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CLEVELAND — Unless the trade deadline passes and the Cleveland Cavaliers haven’t made a significant roster move and until Isaiah Thomas works out the final kinks while recovering from his hip injury, it would be best to resist the impulse to overreact and proclaim this rivalry over with the Golden State Warriors. But based on what happened in June — when Kevin Durant happened — and what this season has already revealed, the rivalry between the teams that have met in the past three NBA Finals feels over-ish.
This isn’t to say that the league should go ahead and cancel Part IV of the longest-running Finals sequel, because it still remains the most likely outcome. But the fun has been zapped until further notice.
After the Warriors beat the Cavaliers on Monday night for the sixth time in seven games, 118-108, the separation between these two teams has never felt so vast — a gap encapsulated by the first-quarter image of LeBron James pausing to look skyward as Kevin Durant soared over him for a thunderous dunk. Golden State is building toward something dynastic; Cleveland is still in search of the right mix to avoid wasting another year of James’ brilliance.
The Cavaliers had to feel discouraged that they played one of their best halves of basketball in weeks — a first half that would’ve left lesser teams shook — and the Warriors were right there with them, not the least bit concerned. Golden State has another switch, a cheat code in the form of a 7-foot professional scorer with arms so long and a stroke so accurate, it’s like he dunks 3-pointers. The Warriors turned to Durant in the third quarter and when he wasn’t dishing off to Stephen Curry for a rare dunk, he was dropping the ball through the net with the precision of an open-heart surgeon.
Durant returned to Quicken Loans Arena, where he became a made man, with a pull-up 3-pointer over James in Game 3 of the NBA Finals that put him on the brink of immortality. But that shot was a distant memory that Durant wouldn’t allow to creep back into his head as he stepped on that floor again. “It’s over, bro. It’s over. It means nothing to me no more,” Durant told Yahoo Sports about the shot. “It’s a good memory for me to have, but I’m not thinking about that when I come in here. How long ago was that? It’s time to move on. You appreciate the memories you have in this building, but you don’t think about it anymore.”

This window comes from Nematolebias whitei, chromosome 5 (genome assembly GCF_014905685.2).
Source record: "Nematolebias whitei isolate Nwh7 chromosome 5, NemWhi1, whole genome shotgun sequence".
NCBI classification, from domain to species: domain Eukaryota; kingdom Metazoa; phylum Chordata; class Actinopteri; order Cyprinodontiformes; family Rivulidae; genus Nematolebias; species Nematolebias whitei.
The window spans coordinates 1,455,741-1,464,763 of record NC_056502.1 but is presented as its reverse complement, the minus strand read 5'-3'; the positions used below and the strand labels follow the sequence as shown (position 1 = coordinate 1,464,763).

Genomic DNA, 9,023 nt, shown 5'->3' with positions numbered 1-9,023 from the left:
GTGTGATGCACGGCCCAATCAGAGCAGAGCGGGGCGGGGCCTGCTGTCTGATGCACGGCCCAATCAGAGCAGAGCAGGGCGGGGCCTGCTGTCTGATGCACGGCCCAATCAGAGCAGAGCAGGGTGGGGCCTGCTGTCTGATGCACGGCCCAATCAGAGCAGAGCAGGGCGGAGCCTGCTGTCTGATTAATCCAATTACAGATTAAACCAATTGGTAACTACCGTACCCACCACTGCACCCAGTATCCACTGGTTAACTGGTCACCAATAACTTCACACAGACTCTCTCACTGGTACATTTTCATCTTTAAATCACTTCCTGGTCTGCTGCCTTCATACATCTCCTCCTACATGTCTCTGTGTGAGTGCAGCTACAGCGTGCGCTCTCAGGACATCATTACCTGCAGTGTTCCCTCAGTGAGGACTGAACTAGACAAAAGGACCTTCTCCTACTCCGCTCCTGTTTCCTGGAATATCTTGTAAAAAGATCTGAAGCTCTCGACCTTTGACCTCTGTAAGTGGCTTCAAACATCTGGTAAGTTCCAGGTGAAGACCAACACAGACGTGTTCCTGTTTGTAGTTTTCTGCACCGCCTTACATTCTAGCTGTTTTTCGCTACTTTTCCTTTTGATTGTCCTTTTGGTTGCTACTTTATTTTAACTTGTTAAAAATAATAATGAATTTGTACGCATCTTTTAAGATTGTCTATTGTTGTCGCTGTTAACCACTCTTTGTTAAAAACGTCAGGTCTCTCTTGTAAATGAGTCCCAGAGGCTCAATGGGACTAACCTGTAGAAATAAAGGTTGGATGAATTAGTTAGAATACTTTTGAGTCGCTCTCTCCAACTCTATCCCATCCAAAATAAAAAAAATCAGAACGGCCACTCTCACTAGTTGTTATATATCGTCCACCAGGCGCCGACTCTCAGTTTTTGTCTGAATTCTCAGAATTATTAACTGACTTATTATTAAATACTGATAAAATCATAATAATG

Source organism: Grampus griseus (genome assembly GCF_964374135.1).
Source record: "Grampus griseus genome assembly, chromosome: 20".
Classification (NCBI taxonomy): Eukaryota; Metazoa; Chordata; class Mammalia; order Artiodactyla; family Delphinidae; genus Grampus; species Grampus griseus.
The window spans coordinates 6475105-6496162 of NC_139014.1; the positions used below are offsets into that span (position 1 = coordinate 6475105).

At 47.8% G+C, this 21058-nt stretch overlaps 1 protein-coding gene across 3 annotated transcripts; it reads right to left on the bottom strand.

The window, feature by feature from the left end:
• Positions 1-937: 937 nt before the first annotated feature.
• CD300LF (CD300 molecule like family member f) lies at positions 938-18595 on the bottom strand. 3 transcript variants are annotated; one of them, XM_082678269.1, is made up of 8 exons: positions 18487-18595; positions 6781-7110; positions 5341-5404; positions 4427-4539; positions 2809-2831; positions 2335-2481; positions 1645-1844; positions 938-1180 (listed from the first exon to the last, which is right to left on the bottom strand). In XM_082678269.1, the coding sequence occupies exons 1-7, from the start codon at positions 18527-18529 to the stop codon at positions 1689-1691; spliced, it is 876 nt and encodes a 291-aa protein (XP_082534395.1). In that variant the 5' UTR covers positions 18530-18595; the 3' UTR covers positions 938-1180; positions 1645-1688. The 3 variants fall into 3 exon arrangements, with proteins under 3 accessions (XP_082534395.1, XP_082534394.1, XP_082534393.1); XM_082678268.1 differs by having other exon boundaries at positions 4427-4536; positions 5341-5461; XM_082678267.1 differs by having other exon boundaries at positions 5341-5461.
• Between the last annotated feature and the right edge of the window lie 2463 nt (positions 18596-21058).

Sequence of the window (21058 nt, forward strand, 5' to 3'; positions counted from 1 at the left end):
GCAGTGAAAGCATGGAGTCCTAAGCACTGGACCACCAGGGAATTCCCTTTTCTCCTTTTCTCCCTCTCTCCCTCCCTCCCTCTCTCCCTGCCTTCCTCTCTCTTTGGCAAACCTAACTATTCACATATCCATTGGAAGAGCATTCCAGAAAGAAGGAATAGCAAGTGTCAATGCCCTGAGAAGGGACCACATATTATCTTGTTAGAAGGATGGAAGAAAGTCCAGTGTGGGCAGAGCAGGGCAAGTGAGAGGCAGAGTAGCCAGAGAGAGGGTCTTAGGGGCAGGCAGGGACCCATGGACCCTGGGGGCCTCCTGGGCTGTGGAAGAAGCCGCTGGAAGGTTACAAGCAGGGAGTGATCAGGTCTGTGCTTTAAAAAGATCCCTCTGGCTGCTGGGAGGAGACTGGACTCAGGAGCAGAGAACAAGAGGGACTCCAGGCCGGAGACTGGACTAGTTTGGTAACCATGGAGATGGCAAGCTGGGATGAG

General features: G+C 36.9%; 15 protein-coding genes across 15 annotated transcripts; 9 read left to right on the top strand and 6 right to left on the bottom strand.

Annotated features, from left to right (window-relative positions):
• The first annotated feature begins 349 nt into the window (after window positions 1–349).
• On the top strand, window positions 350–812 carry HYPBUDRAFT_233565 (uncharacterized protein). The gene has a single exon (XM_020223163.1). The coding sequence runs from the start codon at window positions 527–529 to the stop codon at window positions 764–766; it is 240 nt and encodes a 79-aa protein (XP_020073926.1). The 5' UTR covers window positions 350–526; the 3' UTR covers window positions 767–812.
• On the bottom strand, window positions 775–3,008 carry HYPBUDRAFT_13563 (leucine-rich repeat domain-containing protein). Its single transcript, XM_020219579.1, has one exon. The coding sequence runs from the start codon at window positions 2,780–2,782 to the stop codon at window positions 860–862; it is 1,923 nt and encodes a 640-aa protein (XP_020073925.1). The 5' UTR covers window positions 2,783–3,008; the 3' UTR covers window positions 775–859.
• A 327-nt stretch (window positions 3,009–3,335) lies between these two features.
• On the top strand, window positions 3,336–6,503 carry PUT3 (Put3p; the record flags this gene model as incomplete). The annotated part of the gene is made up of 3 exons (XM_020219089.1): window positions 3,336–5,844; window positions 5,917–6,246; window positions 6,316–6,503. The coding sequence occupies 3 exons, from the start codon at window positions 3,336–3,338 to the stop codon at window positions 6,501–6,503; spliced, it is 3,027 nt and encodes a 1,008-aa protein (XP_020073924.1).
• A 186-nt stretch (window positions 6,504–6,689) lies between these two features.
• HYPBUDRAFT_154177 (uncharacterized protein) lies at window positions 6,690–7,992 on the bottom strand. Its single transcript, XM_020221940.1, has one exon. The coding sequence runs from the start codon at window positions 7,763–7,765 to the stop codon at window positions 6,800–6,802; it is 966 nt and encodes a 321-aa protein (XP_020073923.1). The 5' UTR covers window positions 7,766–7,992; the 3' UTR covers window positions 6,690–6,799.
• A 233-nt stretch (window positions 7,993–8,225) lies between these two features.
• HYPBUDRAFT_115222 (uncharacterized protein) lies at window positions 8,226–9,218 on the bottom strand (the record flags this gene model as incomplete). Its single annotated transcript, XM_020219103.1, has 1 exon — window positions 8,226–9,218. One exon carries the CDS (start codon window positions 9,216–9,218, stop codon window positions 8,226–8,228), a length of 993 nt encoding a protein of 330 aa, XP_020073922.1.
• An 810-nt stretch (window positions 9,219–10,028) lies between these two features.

Durant might have buried the memory, but the Cavaliers can’t. They know what his decision to join an established juggernaut has done to erase most of the suspense around the league. They know that, barring some unforeseen misfortune, the other 29 teams are simply bracing themselves for a respectable and/or acceptable finish to their seasons.
And that’s what makes more challenging the decision that new Cavs general manager Koby Altman faces in regard to making changes — and possibly moving that coveted Brooklyn pick — by the Feb. 8 trade deadline, when the difference-maker who can elevate the Cavaliers above the Warriors might not even be out there. Dealing the pick for an established veteran star would also be doubling down on a Kyrie Irving trade that was supposed to leave a little on deck for the future should James leave in free agency.
The Cavaliers are older and a step slower — with the exception of James — than in past seasons. But their greatest concern might be complacency from a group that has had success and expects to be playing in June, the only sure thing with LeBron James the past seven seasons. This feels different because it is different. James has been nothing short of spectacular, running a full lap on Father Time and defying what players are supposed to still be able to accomplish. He’s ducking to avoid hitting the rim on reverse alley-oop dunks. He’s rising near the top of the square to block Durant. But he’s not any closer to that fourth ring if a healthy Warriors team is waiting for him in June. And James isn’t playing this game just to break a sweat and collect some checks. He needs more than what his current roster is giving him.
J.R. Smith is an unrepentant gun who is suddenly afraid to shoot. Tristan Thompson is an energy guy who suddenly has no motor. Jae Crowder was brought in to add some rugged perimeter defense but has provided little on either end. Kyle Korver simply can’t get his shot off with the Warriors switching and never losing sight of him. Thomas is trying to find his rhythm after sitting out nearly seven months. That has made what James has accomplished this season more remarkable, even with the occasional Dwyane Wade flashback moment. But James is surrounded by too many diminishing specialists and not enough special.